Monday, January 17, 2011

Alaska Native news roundup

A few topics/stories I've seen making the online rounds:

A Yup'ik Swan Lake
Too cool! The Alaska Dance Theatre, Alaska Dance Theatre School, Alaska Native Heritage Center and Eugene Ballet Company are collaborating on a revision of the classic Swan Lake ballet with Yup'ik storytelling and dance. I used to be skeptical of these kind of attempts, but several years ago I went to the Anchorage Symphony's collaboration with Native hoop dancing and flute music - AWESOME PERFORMANCE. I'm ready to see more mixin'! I hope it runs longer than this week!

Native corporations sue over polar bear decisions
This is being reported many places, and I'd love to see some polling of the region. For Pebble Mine, for instance, BIG difference between whether the people of the region support it, and the corporations of the region support it. I don't have a very informed opinion of this, outside of the documentaries and talking heads, but I certainly lean toward long-term wildlife preservation over immediate wants of commerce.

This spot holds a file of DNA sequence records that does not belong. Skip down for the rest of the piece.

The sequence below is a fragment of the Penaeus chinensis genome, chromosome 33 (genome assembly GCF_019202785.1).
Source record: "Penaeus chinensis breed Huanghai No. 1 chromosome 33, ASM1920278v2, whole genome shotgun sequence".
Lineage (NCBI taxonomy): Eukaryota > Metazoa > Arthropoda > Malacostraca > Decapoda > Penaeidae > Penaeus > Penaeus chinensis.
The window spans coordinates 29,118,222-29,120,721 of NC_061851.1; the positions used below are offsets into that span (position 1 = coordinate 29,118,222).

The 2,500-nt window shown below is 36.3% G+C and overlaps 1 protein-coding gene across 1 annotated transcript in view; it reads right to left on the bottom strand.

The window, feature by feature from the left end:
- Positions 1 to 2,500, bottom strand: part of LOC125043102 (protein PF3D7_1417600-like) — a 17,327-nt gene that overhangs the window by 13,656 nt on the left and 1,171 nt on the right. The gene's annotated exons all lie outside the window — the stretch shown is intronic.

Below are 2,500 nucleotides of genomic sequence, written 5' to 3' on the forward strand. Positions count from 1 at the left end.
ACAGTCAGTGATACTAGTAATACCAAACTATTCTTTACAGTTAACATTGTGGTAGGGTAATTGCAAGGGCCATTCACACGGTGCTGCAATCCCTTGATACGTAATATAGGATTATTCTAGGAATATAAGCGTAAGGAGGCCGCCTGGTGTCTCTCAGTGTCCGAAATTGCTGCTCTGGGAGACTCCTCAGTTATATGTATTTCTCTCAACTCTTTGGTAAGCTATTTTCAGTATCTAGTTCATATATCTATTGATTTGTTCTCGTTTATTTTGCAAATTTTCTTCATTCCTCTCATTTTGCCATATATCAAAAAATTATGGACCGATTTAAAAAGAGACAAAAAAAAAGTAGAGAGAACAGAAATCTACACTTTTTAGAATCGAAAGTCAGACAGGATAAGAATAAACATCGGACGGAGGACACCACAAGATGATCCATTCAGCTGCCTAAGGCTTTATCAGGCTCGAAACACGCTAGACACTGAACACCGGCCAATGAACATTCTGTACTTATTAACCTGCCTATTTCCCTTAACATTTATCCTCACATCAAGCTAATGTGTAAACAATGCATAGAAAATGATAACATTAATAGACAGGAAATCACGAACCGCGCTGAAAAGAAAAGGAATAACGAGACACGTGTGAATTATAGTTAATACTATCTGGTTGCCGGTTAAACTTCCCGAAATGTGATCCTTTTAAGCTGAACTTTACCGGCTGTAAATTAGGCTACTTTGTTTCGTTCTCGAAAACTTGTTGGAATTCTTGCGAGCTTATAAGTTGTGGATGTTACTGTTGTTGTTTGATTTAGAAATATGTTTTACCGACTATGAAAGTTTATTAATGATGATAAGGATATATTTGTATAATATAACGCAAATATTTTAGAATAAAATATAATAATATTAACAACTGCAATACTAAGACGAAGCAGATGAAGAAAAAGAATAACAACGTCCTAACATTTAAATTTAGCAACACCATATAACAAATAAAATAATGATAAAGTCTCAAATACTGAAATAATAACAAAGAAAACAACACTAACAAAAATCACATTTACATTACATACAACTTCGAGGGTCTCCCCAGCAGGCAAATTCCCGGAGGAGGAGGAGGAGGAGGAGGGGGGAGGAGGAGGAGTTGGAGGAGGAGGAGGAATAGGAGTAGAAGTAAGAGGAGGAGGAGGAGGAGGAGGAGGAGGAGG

Lots of talk about Alaska Native suicide numbers
So, it seems like nothing new - the Alaska Native suicide rates are still horrible. I've even heard people talk about not bothering putting any more resources into stopping suicide if it doesn't seem to change the numbers. ADN has reported on it in multiple ways, the most recent a little revisit of their "People in Peril" series from 20 years ago. KTUU has done a few segments in just a few days, Alaska Newspapers, and many, many more, mostly due to the state's annual report that recently came out.

But let's not stop trying. IIt may seem like "the same thing over and over again" over the past 20 years." But over the past few years, I've been looking at research and case studies in suicide, especially suicide in indgenous populations. Here's the news I hope people also pay attention to:

1) The "science" of trying prevent suicide at a mass level is very, very new. Or rather, the only way it was done before not very long ago was through religious belief (suicide as a sin, etc.) The "answer" was never going to be simple, quick, or gauranteed the first, second, or hundredth round out. Twenty years may seem like a long time to be trying, but in the life of a disease, is but half a moment.

2) Is there a cure for cancer yet? I don't see anyone saying, after all this time, and all this money spent without a cure, MUCH longer, and many more billions spent than suicide prevention, that we should give up on our attempts at preventing cancer.

3) Suicide is not as simple as people would like to think. It is hugely misunderstood, and it is truly a disease, as are the many underlying factors leading up to it.

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